various cell wall components (Sandermann, 1992). Contributing to the comparison is the fact that two major enzyme systems responsible for liver detoxification
processes are also found in plants: ( 1 ) cytochrome P450 oxygenases, and (2)
PHYTOREMEDIATION OF SOILS
glutathione S-transferases. It is on the basis of these comparisons that plants have
been dubbed “green livers” (Sandermann el al., 1977).
Some genes necessary for the degradative capacities in plants are constitutively expressed. Many herbicides are metabolized in some plant species almost
immediately and there is no detectable lag phase. For phytoremediation processes that would rely on these processes functioning, concentration thresholds
would be expected to be fairly broad. In other cases, enzymatic activity is not
constitutive but induced. In these cases a low level of a pollutant may have one
fate in a plant and a higher level might have another. Much like certain microbial
systems, the presence of one toxicant (e.g., toluene) can induce metabolic pathways that will then also degrade other pollutants. In plant metabolism, the
clearest example of a parallel phenomena is in the development of compounds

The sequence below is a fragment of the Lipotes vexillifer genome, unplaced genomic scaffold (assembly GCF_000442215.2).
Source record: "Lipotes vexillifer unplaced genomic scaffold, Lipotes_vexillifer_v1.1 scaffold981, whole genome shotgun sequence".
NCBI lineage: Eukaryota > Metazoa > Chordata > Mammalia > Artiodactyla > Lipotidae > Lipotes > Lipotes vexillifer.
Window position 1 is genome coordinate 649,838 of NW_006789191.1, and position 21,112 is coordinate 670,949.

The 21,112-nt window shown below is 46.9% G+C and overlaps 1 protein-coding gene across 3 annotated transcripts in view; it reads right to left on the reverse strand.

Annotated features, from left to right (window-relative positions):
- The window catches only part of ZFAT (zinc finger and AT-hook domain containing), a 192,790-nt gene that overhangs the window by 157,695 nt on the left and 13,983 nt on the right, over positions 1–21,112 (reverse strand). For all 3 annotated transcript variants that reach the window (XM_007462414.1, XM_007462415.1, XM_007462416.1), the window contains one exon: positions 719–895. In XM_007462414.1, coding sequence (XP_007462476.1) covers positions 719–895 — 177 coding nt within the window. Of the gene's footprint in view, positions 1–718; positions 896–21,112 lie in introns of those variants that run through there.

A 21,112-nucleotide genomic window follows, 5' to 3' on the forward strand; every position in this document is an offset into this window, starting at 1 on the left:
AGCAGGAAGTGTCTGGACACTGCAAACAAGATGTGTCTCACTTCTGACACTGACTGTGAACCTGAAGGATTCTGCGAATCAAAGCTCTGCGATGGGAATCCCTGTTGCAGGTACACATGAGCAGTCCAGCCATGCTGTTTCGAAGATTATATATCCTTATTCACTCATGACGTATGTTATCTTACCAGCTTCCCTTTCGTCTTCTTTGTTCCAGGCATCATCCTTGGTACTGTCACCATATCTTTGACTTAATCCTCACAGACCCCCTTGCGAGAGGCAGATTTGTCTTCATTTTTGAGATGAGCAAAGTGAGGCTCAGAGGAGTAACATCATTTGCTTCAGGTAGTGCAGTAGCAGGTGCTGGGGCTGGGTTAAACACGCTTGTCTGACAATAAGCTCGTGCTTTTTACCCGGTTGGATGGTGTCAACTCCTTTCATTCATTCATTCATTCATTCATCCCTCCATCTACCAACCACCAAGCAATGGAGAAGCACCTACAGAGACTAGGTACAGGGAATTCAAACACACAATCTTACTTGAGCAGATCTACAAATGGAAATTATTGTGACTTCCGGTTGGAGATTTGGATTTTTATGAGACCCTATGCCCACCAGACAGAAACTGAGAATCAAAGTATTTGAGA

called “herbicide safeners.” These chemicals are applied either prior to the application of the pesticide or coincident with its application. Their purpose is to
trigger the production or activation of degradative enzymes which degrade the
herbicide before it has a lethal effect on the plant. Most herbicides kill plants by
interfering with a specific metabolic pathway or process. Sublethal quantities of
herbicide or analogs may also trigger this inducible metabolic activities in many
cases. Exogenously applied inducers of metabolic activity are an underutilized
laboratory and field tool in phytoremediation. A review of the area of these
metabolic enhancers and other potential manipulations of plant degradative capacity is provided by Hatzios and Hoagland (1989).
It is widely speculated that phytodecontamination systems might be most
appropriately managed by maximizing the various stress conditions on the plant
(chemical, fertilizer, planting densities, etc.). This is an approach considerably
different than managing a crop for conventional yield purposes. Much more
research in this area is needed prior to making informed field decisions.
Despite all the above discussion of plant degradative capacities, plant metabolic systems pale in comparison to their microbial analogs. Plant systems do not
have as broad a substrate range, nor can they act over as wide a concentration
range, as their microbial counterparts. This can easily be illustrated by comparing the respective abilities of plants and microbes to break aromatic and aliphatic
C-Cl bonds. In plants, there are perhaps four well-documented C-Cl bond
breakage reactions (Hathway, 1989). In microbes there are perhaps a dozen
(Neilson. 1990; Chaudry and Chapalamadugu, 1991). This type of comparison